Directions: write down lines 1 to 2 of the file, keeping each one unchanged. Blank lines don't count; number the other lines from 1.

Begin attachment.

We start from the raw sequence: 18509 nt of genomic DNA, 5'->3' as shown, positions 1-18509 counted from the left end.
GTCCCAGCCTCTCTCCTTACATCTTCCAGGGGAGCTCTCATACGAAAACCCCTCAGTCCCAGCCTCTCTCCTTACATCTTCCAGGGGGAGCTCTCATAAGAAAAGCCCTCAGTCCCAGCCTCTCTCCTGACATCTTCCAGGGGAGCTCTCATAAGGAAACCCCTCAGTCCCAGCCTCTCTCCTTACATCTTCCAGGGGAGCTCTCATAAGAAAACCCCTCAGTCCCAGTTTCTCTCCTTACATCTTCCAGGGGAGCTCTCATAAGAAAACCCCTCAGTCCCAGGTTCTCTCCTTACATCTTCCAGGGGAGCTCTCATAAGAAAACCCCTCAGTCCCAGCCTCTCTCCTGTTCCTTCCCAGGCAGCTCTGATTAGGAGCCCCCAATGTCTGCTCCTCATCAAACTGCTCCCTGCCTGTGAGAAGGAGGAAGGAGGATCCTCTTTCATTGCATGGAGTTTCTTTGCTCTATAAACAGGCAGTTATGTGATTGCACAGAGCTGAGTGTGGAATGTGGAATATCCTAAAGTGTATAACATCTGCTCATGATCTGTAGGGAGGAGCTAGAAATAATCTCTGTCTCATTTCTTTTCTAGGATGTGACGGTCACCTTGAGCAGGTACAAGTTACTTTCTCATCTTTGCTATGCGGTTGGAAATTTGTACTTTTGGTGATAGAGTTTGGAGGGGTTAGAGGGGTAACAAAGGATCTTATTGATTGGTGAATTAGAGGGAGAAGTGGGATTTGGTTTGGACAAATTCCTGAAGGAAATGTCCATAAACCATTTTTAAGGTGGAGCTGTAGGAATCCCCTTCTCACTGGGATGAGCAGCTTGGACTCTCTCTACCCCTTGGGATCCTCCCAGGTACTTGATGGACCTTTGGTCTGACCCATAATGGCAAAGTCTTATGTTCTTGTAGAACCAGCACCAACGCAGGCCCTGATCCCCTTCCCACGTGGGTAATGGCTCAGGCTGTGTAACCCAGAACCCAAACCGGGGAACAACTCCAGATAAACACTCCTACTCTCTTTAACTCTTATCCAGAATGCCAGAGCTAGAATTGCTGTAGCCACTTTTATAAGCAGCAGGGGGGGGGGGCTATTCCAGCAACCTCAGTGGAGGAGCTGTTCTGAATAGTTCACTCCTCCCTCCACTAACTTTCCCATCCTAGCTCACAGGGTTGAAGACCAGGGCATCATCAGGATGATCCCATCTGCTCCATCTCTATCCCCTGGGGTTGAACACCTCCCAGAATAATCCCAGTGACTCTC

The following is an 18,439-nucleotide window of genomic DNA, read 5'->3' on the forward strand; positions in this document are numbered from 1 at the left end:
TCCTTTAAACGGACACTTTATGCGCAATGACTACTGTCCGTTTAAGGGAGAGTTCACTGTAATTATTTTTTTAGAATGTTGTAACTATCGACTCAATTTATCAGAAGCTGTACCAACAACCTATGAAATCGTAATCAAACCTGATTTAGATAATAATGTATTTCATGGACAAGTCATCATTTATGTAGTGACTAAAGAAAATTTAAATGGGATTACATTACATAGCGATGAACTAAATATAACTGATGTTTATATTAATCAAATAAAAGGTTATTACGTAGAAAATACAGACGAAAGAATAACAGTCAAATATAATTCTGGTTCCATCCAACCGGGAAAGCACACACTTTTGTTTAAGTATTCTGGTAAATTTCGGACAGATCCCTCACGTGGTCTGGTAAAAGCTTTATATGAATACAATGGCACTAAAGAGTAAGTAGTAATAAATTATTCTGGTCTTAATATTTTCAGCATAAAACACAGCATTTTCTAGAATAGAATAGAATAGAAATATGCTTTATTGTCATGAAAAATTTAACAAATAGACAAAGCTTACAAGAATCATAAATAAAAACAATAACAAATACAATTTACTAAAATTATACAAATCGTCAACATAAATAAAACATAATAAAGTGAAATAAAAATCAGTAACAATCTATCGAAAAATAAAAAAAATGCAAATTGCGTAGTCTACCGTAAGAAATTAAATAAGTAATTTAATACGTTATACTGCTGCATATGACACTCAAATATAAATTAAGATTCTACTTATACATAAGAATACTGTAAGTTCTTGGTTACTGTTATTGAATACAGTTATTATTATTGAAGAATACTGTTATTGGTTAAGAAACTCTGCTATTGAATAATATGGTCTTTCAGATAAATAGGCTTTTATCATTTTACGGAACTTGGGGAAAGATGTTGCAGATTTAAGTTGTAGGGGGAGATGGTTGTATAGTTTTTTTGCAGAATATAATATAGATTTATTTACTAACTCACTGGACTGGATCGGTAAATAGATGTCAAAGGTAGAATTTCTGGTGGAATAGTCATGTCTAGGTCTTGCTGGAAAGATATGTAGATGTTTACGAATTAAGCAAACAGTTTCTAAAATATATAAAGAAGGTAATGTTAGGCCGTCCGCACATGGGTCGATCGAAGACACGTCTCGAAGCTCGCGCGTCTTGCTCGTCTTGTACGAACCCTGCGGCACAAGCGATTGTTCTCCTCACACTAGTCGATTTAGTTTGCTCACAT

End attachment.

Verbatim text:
We start from the raw sequence: 18509 nt of genomic DNA, 5'->3' as shown, positions 1-18509 counted from the left end.
GTCCCAGCCTCTCTCCTTACATCTTCCAGGGGAGCTCTCATACGAAAACCCCTCAGTCCCAGCCTCTCTCCTTACATCTTCCAGGGGGAGCTCTCATAAGAAAAGCCCTCAGTCCCAGCCTCTCTCCTGACATCTTCCAGGGGAGCTCTCATAAGGAAACCCCTCAGTCCCAGCCTCTCTCCTTACATCTTCCAGGGGAGCTCTCATAAGAAAACCCCTCAGTCCCAGTTTCTCTCCTTACATCTTCCAGGGGAGCTCTCATAAGAAAACCCCTCAGTCCCAGGTTCTCTCCTTACATCTTCCAGGGGAGCTCTCATAAGAAAACCCCTCAGTCCCAGCCTCTCTCCTGTTCCTTCCCAGGCAGCTCTGATTAGGAGCCCCCAATGTCTGCTCCTCATCAAACTGCTCCCTGCCTGTGAGAAGGAGGAAGGAGGATCCTCTTTCATTGCATGGAGTTTCTTTGCTCTATAAACAGGCAGTTATGTGATTGCACAGAGCTGAGTGTGGAATGTGGAATATCCTAAAGTGTATAACATCTGCTCATGATCTGTAGGGAGGAGCTAGAAATAATCTCTGTCTCATTTCTTTTCTAGGATGTGACGGTCACCTTGAGCAGGTACAAGTTACTTTCTCATCTTTGCTATGCGGTTGGAAATTTGTACTTTTGGTGATAGAGTTTGGAGGGGTTAGAGGGGTAACAAAGGATCTTATTGATTGGTGAATTAGAGGGAGAAGTGGGATTTGGTTTGGACAAATTCCTGAAGGAAATGTCCATAAACCATTTTTAAGGTGGAGCTGTAGGAATCCCCTTCTCACTGGGATGAGCAGCTTGGACTCTCTCTACCCCTTGGGATCCTCCCAGGTACTTGATGGACCTTTGGTCTGACCCATAATGGCAAAGTCTTATGTTCTTGTAGAACCAGCACCAACGCAGGCCCTGATCCCCTTCCCACGTGGGTAATGGCTCAGGCTGTGTAACCCAGAACCCAAACCGGGGAACAACTCCAGATAAACACTCCTACTCTCTTTAACTCTTATCCAGAATGCCAGAGCTAGAATTGCTGTAGCCACTTTTATAAGCAGCAGGGGGGGGGGGCTATTCCAGCAACCTCAGTGGAGGAGCTGTTCTGAATAGTTCACTCCTCCCTCCACTAACTTTCCCATCCTAGCTCACAGGGTTGAAGACCAGGGCATCATCAGGATGATCCCATCTGCTCCATCTCTATCCCCTGGGGTTGAACACCTCCCAGAATAATCCCAGTGACTCTC